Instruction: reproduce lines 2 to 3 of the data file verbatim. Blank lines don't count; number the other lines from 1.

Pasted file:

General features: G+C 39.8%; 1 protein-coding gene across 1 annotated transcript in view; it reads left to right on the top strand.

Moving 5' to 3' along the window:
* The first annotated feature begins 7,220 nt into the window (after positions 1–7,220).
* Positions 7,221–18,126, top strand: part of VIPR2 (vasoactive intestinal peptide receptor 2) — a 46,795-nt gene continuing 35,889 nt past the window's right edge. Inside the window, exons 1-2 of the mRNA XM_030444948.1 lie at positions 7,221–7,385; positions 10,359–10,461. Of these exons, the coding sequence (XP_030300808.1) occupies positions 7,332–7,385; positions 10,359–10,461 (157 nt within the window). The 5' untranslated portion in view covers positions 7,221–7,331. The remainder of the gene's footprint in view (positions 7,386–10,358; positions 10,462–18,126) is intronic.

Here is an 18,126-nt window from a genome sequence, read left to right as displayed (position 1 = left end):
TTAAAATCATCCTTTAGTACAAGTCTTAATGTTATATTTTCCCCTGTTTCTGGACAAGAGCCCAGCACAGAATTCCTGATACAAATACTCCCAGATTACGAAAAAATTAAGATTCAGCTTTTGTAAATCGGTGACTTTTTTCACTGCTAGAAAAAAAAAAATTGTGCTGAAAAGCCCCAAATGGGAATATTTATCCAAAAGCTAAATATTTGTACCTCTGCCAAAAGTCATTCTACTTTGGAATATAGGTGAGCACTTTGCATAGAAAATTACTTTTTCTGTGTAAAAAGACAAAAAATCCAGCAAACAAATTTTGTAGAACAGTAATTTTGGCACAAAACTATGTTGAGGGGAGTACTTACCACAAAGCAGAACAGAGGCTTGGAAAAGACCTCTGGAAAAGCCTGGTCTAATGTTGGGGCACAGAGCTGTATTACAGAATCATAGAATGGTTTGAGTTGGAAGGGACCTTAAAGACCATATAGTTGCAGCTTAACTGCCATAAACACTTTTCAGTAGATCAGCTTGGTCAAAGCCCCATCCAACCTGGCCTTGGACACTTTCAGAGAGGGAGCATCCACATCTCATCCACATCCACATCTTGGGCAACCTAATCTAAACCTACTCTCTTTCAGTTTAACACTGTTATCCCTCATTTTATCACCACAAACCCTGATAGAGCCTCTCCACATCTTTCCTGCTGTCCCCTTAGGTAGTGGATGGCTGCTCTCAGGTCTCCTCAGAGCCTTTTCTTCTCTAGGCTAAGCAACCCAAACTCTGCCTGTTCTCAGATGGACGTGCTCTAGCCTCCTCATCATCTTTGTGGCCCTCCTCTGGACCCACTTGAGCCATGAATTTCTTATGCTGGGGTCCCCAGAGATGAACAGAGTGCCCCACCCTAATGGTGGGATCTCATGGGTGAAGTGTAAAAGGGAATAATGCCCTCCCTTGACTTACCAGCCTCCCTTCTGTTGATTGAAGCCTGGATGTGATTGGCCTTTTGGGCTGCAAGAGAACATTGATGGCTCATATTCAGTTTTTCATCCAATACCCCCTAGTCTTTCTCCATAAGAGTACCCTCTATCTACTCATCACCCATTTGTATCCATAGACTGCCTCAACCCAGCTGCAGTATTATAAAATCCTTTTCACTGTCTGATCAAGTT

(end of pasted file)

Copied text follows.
Moving 5' to 3' along the window:
* The first annotated feature begins 7,220 nt into the window (after positions 1–7,220).